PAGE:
Even as work continues to mend the state's health exchange, enrollment of uninsured Marylanders is going more smoothly and a marketing push is set to get underway, users and state officials said Wednesday.
Gov. Martin O'Malley announced Monday that he was bringing in Columbia-based Optum/QSSI, which worked on fixes for the federal exchange, to help the state's troubled site. The two-month, $4 million contract could be extended and is being largely paid for with federal funds.
The company plans to spend the next few weeks conducting an assessment of the system and "evaluating all potential options," said Dori Henry, a spokeswoman for the state exchange.
After a server crashed and the customer call center became overwhelmed Monday, users reported Tuesday and Wednesday that the online portal has been working more like it's supposed to, without screen freezes and error messages.
"The past couple of days, we've seen some significant improvements," said Kathy Westcoat, executive director of HealthCare Access Maryland, which was hired by the state to help enroll the uninsured.
"It seems to be moving a lot faster. Tuesday was a good day. One navigator enrolled 12 people in a single day, which was unprecedented. Usually, it's been just one to three."
Still, she said, she'd like to see a week of glitch-free enrollments. "I hope it remains consistent," she said.
Dr. Peter Beilenson, who runs Evergreen Health Co-op, which offers its own insurance policies, also said he has seen improvements in the past two days. While most major insurance carriers have agreed to cover policyholders starting Jan. 1 if they enroll by Dec. 27, Beilenson said Evergreen would continue to enroll people before the new year.
"Things have improved significantly, to the point were we are very comfortable extending our enrollment date because we think enough people will be able to enroll before Dec. 31 and that we will be able to get them on target for Jan. 1 service," he said.
Under the federal Affordable Care Act, all Americans must obtain coverage by March 31 to avoid penalties.
O'Malley and exchange officials say there is still work to be done on the website. During a Board of Public Works meeting in Annapolis on Wednesday, he referred to the Oct. 1 launch as a "rocky start," and said that while the major repairs are finished, "there are still many minor fixes."
"We're sorting this out," he said, "and it's getting better by degrees."
The governor, who declared over the weekend that the site was functional for most users, also said Wednesday that the state is starting a marketing push to encourage residents to sign up for insurance through the site.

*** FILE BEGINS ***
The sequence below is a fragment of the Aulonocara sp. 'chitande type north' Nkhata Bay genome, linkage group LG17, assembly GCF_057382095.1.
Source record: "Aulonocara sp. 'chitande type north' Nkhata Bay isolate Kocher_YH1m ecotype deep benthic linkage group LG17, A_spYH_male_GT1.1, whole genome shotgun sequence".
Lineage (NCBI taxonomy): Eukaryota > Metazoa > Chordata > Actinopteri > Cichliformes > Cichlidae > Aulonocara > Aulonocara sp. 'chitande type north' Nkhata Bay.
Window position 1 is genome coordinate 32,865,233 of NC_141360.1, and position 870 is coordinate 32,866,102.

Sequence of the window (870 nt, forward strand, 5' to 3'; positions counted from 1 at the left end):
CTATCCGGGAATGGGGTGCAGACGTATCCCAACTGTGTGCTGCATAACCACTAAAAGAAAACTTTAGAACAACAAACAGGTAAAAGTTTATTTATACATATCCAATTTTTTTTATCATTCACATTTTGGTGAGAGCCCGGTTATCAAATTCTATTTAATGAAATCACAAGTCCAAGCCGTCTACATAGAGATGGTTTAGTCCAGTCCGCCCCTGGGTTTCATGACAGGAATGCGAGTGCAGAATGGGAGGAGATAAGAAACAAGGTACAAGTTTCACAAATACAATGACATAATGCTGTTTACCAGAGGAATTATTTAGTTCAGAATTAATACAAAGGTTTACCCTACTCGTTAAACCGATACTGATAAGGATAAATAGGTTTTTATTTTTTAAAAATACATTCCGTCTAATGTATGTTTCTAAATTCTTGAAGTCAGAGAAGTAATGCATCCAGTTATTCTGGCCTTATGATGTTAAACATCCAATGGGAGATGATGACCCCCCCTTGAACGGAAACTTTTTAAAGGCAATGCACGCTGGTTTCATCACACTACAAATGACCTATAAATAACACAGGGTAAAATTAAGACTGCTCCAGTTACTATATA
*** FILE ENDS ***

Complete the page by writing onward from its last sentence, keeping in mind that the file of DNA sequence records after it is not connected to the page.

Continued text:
Almost 30,000 people have enrolled in private plans and Medicaid through the exchange, according to the latest data. New data isn't expected until Friday, but O'Malley said the site had been setting records for the number of enrollments in a single day.
Exchange officials said there were a record 900 enrollments Friday, the day the last major fix was implemented. They said that record was beaten Monday and again on Tuesday, but declined to give numbers because the counts are preliminary.
Exchange officials, O'Malley and Lt. Gov. Anthony G. Brown, the point man on implementing Obamacare in Maryland, declined earlier this week to rule out a move to the federal exchange.
But on Wednesday, Henry said that "switching to the federal exchange would not necessarily be a simple switch that could happen overnight."
"We have to weigh a number of important factors, including timing and cost," she said. "In the meantime, as we continue to examine our options, marylandhealthconnection.gov is getting better every day, with more and more people enrolling in coverage. At this time, our primary focus is getting people covered on Jan. 1."
Emails and documents obtained by The Baltimore Sun through public records requests have shown that some of the problems troubling the exchange website could have been related to a dispute between contractors.
The prime contractor, Noridian Healthcare Solutions, continues to work on the site but fired a key subcontractor in late October. When Noridian then tried to hire some employees crucial to the system from that company, EngagePoint Inc., its officials sued. Noridian filed a countersuit, and the companies were slated for arbitration Wednesday.
"Noridian is currently involved in litigation with a former subcontractor on the project. Because this is ongoing litigation, we are unable to discuss any further details at this time," Tom McGraw, president and CEO of Noridian, said in a statement.
EngagePoint officials didn't respond to a request for comment.
Baltimore Sun staff reporter Erin Cox contributed to this article.